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New Studies Highlight Physicians' Roles in Improving Health Care Quality

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Press Release Date: Tuesday, May 5, 1998

Two new studies appearing in the May 6 issue of the Journal of the American Medical Association have implications for improving the quality of health care. Both studies received funding from the federal government's Agency for Health Care Policy and Research.

The Generalist Role of Specialty Physicians: Is There a Hidden System of Primary Care?, by Roger A. Rosenblatt, M.D., and others, concludes that most specialists do not assume the same degree of responsibility as do generalist physicians for the everyday health problems of elderly patients, even though a substantial percentage of these patients depend on specialists for most of their health care. This raises questions about the quality of primary care provided by specialists.

The researchers found that, in Washington State between 1994 and 1995, one of every six fee-for-service Medicare patients aged 65 and older relied exclusively on specialists for outpatient care. But the specialists were less likely than the generalists, such as family practitioners and general internists, to immunize these patients against influenza—a major killer of the elderly. Generalists gave flu shots to 55.4 percent of the Medicare patients who depended mostly on them for care, compared with 47.7 percent of the medical specialists' regular patients, and 39.6 percent of those who depended on surgical specialists for routine care.

The researchers also found that about half—49.8 percent—the ambulatory care visits made to generalists were those of patients who depended on them for the majority of their care. In contrast, 21 percent of all ambulatory care visits to medical specialists, and 11.7 percent of those to surgical specialists, were made by patients who relied mostly on those types of physicians for most of their care. Pulmonologists, general surgeons and gynecologists were more likely than other specialists to provide services outside their discipline.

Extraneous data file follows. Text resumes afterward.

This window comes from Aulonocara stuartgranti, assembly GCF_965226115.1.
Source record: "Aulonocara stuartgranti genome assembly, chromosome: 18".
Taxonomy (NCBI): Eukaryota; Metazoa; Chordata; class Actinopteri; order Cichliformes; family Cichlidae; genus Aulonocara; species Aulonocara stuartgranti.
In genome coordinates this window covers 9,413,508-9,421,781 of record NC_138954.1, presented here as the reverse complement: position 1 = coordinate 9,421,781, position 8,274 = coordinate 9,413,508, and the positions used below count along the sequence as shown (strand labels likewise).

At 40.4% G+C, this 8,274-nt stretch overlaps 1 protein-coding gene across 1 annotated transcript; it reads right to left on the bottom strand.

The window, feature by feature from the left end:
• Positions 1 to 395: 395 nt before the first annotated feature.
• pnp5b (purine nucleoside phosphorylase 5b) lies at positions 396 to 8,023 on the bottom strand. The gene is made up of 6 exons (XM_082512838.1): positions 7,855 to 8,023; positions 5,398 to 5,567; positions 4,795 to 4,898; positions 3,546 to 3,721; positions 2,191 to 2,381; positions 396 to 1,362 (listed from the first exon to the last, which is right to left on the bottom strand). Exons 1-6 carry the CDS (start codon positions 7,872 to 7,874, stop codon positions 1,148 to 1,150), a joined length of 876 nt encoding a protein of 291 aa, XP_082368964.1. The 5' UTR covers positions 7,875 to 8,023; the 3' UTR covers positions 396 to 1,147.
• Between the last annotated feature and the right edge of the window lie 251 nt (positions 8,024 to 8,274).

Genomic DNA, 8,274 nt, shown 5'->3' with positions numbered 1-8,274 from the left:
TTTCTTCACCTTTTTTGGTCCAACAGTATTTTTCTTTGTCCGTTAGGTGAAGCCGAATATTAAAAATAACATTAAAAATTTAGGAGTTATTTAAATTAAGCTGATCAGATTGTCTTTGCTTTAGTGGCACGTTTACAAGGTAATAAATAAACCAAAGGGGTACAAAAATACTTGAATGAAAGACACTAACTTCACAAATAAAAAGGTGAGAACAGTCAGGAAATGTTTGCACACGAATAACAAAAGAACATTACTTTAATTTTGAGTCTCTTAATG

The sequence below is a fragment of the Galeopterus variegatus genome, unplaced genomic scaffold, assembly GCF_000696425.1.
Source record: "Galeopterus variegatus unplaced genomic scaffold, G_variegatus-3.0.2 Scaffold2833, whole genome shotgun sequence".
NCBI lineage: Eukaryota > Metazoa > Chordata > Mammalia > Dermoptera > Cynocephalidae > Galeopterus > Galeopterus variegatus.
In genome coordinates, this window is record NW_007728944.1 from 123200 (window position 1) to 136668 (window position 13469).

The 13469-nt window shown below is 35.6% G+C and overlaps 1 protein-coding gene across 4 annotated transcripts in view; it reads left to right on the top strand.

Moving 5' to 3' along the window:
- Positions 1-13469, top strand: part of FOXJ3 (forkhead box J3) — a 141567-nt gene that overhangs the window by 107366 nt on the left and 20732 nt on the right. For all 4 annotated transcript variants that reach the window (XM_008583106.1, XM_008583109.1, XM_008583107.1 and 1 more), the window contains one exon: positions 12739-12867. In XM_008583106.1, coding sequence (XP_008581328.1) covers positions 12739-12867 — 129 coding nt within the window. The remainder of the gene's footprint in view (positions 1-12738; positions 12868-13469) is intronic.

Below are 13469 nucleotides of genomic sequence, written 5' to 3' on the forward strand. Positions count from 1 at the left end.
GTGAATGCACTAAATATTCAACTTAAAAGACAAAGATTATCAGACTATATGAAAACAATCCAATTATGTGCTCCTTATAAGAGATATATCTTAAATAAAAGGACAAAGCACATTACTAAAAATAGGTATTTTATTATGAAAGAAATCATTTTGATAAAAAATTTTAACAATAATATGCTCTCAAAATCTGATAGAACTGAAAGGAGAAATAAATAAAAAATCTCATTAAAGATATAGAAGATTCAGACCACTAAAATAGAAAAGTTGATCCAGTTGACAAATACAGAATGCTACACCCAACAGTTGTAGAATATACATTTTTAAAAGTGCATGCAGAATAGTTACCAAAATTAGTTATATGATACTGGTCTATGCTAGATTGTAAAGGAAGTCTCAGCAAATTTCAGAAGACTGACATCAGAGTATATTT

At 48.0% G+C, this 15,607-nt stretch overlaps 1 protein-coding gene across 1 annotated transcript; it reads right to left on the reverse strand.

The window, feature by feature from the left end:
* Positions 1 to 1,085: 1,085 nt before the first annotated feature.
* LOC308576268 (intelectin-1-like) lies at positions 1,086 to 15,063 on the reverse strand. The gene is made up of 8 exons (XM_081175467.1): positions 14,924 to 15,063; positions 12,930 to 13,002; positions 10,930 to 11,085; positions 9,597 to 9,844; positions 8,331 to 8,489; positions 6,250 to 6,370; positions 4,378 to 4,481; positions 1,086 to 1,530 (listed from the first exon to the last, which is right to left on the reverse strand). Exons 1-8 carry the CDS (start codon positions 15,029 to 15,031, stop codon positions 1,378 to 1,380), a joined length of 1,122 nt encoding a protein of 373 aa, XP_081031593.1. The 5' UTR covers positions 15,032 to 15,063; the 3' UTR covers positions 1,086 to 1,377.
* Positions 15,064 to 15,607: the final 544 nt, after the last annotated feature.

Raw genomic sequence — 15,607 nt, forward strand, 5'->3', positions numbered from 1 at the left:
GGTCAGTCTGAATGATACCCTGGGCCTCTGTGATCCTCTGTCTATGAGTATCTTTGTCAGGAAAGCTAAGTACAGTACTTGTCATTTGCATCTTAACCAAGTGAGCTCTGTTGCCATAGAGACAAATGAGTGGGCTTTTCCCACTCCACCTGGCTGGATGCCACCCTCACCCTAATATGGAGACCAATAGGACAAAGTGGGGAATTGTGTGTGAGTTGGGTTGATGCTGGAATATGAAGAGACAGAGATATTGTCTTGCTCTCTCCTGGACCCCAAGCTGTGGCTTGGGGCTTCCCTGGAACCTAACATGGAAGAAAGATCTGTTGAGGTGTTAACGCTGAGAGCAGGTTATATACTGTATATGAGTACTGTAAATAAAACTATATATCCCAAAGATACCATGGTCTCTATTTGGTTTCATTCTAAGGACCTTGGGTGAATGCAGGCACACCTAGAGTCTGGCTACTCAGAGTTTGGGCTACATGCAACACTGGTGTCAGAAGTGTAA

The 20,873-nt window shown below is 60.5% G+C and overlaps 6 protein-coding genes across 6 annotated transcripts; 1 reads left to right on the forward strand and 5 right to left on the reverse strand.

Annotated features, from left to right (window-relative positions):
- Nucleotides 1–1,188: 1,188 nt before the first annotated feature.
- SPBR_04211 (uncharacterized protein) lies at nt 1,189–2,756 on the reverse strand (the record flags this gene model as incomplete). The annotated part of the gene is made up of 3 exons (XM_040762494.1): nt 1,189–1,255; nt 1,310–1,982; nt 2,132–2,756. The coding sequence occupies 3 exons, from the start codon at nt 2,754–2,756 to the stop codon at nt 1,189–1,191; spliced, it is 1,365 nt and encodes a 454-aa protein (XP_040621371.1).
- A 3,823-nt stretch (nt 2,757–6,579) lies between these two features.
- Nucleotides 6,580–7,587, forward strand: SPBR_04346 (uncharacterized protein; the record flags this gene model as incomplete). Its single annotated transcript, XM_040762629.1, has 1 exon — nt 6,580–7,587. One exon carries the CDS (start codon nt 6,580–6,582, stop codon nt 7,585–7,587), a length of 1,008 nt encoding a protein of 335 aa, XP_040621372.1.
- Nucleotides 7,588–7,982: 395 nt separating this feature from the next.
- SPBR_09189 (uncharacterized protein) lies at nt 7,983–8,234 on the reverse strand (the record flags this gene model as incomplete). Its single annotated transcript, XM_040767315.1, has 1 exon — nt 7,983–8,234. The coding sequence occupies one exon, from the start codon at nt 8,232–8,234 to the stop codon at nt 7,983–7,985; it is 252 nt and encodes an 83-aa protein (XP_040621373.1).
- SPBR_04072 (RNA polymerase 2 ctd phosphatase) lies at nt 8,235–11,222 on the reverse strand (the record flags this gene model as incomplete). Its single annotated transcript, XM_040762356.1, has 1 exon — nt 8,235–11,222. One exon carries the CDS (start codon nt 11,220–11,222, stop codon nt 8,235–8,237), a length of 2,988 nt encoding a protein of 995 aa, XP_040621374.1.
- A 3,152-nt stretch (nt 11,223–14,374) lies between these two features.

The University of Washington-led study was co-funded by the Robert Wood Johnson Foundation and the Health Resources and Services Administration, an agency of the U.S. Department of Health and Human Services.

Effect of Local Medical Opinion Leaders on Quality of Care for Acute Myocardial Infarction: A Randomized Controlled Trial, by Stephen B. Soumerai, Sc.D., and others, suggests that hospitals could improve quality of care for heart attack patients by using local physicians respected by their peers for their knowledge of treating the condition to educate other medical staff. The goal of the study involving 37 Minnesota hospitals was to increase adherence to an American College of Cardiology/American Heart Association guideline recommending use of three proven but under-utilized, potentially life-saving drug therapies—aspirin, beta blockers and thrombolytic drugs—in eligible patients. Adherence to the guideline has been variable, in spite of wide dissemination to hospitals and other providers.

The study found that, in hospitals using local medical opinion leaders, the proportion of eligible elderly heart attack patients given aspirin or beta blockers increased by 21 percent for aspirin use and by 33 percent for beta blocker use, compared with other hospitals in the study which only received written information on the use of study drugs (aspirin and beta blockers) for doctors practicing there. Use of lidocaine, a drug whose use is discouraged by the guideline, fell 50 percent in both the experimental and control hospitals, while the proportion of patients given thrombolytic therapy stayed about the same. According to Dr. Soumerai, who is with Harvard Medical School and Harvard Pilgrim Health Care, the failure to increase thrombolytic therapy may be explained by the large number of patients who were very old, had other severe illnesses as well, or presented late to the hospital, thus reducing benefits in relation to risks of the drugs.

AHCPR's administrator John M. Eisenberg, M.D., called the intervention, "confirmation that information alone is necessary, but not sufficient to improve the quality of health care. This study clearly shows that the role of professional leadership is one of the most important in improving health care quality."

Additional co-funding was provided by the Harvard Pilgrim Health Care Foundation and the hospitals and health plans associated with the Healthcare Education and Research Foundation.

For additional information, please contact AHCPR Press Office: Karen Migdail (301) 427-1855 (KMigdail@ahrq.gov); Salina Prasad, (301) 427-1864 (SPrasad@ahrq.gov).

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